Taxes

The Republican Plan to Cripple the IRS

Internal Revenue Service

Imagine a world where there were not enough IRS agents to threaten your livelihood by pouring over years of receipts and tax filings. With the Republican takeover of the Senate, the Republican-controlled Congress is looking to severely de-fund the IRS in the wake of the ongoing scandal that revealed the organization targeted conservative organizations and held up nonprofit status approval.

POLITICO would have you believe that’s a bad thing:

Confused taxpayers, jammed help lines and tax cheaters running rampant — the IRS for months has warned that drastic budget cuts will disable an already troubled agency.

Republicans aren’t buying it.

Instead, they’re biding their time until they seize control of both chambers next year, giving them majorities to financially gut the most hated government agencies and new leverage to get agencies to do what they want.

A top priority? Crippling IRS regulatory actions, from Obamacare’s individual mandate to the looming draft rule that will limit political activities of groups like Crossroads GPS. The Environmental Protection Agency and the Department of Health and Human Services are among the others in the cross hairs.

Republicans are already chipping away at the agency’s budget. Tucked into something called a “cromnibus” (a terrible word only politics-obsessed D.C. folks could devise) is a $350 million budget cut to the IRS, and Democrats aren’t really doing anything to push back.

The POLITICO account continues:

Rat head in the Coke bottle: Getting Republicans out of the tax-raising business

Grover Norquist

Americans for Tax Reform’s President, Grover Norquist, tells it like this:

The Republican Party is a brand. Like Coca-Cola. Consumers know what Coke tastes like. It tastes the same from every bottle and out of every soda fountain. There’s no guessing what Coke tastes like from one drink to the next.

Since ATR’s inception in 1985 at the behest of Ronald Reagan, it’s been trying to brand the Republican Party as the party of lower taxes — the party opposed to tax increases. That attempt has been largely successful.

ATR’s “Taxpayer Protection” pledge puts candidates and elected officials on record opposing tax increases. And it holds them accountable when they stray.

So, when a Republican attempts to raise taxes, that damages the brand. It’s like a rat head in a Coke bottle. Someone drinking a Coke wouldn’t discover a rat head in the bottle and say to themselves, “Hmmm, perhaps I’ll finish this bottle later.” No. They would seriously consider whether or not they would drink another Coke ever again. They might tweet about it, show their friends, and discourage others from drinking Coke. That’s a branding problem.

Let’s consider a few surprising gubernatorial pick-ups from last Tuesday and see what those Republicans did that helped them cross the finish line.

In Illinois, Maryland, and Massachusetts, the Republican candidates for governor largely ran against their opponents’ records on taxes.

Successful Republican challenger Bruce Rauner in Illinois outlined his tax plan online:

The Quinn-Madigan 67% income tax hike.

You won’t believe what Big Government is spending your money on — actually, you probably will. And it’ll enrage you.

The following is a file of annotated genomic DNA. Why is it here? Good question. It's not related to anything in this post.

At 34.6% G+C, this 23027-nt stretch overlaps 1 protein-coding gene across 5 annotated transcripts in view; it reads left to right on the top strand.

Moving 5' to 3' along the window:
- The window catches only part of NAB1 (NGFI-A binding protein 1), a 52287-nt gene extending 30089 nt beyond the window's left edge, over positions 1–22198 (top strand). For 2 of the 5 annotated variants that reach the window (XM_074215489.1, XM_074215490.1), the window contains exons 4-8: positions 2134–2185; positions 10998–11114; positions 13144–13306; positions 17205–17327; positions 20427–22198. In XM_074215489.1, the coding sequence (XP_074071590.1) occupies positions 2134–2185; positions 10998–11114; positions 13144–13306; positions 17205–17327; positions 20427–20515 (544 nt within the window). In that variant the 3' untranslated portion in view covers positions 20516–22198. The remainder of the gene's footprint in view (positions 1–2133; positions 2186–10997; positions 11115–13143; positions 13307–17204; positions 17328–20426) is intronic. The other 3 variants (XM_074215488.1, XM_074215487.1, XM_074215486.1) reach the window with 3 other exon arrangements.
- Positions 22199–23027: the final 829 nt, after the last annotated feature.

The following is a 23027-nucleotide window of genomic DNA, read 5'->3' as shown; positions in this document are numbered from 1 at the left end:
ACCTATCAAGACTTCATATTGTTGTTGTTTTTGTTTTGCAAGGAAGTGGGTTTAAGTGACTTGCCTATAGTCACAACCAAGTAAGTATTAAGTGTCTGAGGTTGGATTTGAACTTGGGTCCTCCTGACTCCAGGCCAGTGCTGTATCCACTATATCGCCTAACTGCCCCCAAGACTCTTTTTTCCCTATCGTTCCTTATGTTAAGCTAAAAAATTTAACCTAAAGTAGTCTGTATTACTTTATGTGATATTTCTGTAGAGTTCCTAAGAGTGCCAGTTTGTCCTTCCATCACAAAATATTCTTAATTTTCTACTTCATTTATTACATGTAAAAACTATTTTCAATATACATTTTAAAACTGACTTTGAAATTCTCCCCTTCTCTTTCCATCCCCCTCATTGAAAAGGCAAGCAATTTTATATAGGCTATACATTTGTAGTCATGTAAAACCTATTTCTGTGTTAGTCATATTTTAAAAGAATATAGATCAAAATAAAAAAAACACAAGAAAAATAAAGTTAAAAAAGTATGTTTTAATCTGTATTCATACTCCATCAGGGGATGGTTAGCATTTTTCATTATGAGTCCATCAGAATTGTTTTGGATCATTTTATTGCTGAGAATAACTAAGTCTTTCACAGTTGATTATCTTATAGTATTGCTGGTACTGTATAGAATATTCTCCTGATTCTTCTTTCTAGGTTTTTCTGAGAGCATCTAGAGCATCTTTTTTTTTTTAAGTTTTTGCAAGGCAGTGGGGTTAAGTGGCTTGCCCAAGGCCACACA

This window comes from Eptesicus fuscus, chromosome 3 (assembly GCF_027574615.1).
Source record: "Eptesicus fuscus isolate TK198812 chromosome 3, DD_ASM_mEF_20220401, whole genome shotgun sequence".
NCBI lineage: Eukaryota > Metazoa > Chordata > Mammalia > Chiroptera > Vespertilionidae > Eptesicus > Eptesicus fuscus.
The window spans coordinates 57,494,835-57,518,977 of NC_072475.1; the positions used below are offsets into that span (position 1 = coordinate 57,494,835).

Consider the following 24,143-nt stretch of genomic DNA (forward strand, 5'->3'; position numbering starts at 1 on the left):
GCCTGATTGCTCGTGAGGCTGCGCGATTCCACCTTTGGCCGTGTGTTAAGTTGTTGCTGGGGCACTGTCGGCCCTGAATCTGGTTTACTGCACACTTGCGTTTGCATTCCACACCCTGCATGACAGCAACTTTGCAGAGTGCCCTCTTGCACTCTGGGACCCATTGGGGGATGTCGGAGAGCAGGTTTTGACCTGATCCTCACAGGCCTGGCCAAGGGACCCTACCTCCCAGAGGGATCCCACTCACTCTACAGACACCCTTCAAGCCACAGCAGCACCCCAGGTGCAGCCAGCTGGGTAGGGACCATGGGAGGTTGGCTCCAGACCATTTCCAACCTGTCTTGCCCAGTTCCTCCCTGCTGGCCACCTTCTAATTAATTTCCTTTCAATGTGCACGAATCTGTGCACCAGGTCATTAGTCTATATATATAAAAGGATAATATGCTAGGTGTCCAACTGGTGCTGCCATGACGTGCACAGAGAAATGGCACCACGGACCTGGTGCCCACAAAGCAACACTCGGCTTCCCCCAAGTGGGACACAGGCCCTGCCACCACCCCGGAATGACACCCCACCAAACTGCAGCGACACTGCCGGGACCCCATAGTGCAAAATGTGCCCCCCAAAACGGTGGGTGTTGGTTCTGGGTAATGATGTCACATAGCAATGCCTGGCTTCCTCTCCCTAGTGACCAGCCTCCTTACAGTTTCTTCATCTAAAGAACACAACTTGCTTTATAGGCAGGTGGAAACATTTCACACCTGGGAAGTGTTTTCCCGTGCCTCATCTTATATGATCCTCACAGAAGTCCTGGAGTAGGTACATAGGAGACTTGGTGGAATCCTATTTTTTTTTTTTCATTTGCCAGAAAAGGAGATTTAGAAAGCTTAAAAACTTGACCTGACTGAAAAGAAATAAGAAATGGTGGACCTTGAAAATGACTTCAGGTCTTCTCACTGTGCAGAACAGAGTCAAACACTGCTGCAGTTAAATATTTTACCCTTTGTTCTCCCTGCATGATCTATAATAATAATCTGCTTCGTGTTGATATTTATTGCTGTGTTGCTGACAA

Wastebook 2014

Government spending is out of control.

Outgoing Oklahoma Republican Senator Tom Coburn, M.D., has been a fierce critic of wasteful government spending since he rode the “Contract With America” Republican wave into Congress in 1994.

Coburn’s 2014 annual report — his magnum opus, as he returns to Oklahoma to battle cancer — details $25 billion in absolutely ridiculous and unbelievable (but really, you likely won’t be surprised) spending programs coming out of Washington. Much of Coburn’s ire is directed at the National Institutes of Health (NIH), which has come under fire for (1) not having an Eblola cure and (2) blaming budget cuts on the lack of a cure.

In the introduction, Senator Coburn tells us what he’s learned during his time in Washington and asks readers to consider our national priorities:

What I have learned from these experiences is Washington will never change itself. But even if the politicians won’t stop stupid spending, taxpayers always have the last word.

As you read through the entries presented in this report, ask yourself: Is each of these a true national priority or could the money have been better spent on a more urgent need or not spent at all in order to reduce the burden of debt being left to be paid off by our children and grandchildren?

WHO’s unelected global bureaucrats want to unfairly tax the poor

Cigarette Taxes

Black-and-white images of soldiers abroad brandishing “victory cigars” in the fight against a cruel and oppressive enemy lit up television screens in homes across the nation, and “Smoke! Smoke! Smoke! (That Cigarette)” by Merle Travis was a national hit on the air waves. Cigarettes were an icon of glamor with a hint of rugged sophistication, and America was very much the land of the free and home of the brave during World War II.

President Franklin D. Roosevelt ensured that tobacco was a protected crop during this time, as tobacco companies sent millions of free cigarettes overseas in GI’s C-rations. Tobacco use was so prevalent by the end of the Second World War, that cigarette sales hit an all-time high.

Seven years after the end of World War II, in 1952, Reader’s Digest published “Cancer by the Carton,” the first series of articles that brought the dangers of smoking, which had previously been ignored, to the public’s attention. Twelve years later, in 1964, the U.S. Surgeon General’s office published an extensive report that linked tobacco use with lung cancer and other diseases. Since then, the Surgeon General has released 32 reports on smoking, including its January 14, 2014 report, “The Health Consequences of Smoking—50 Years of Progress.”

The OECD’s Scheme to Raise Tax Burdens on Workers, Consumers, and Investors

People pay every single penny of tax that politicians impose on corporations.

The investors that own companies obviously pay (more than one time!) when governments tax profits.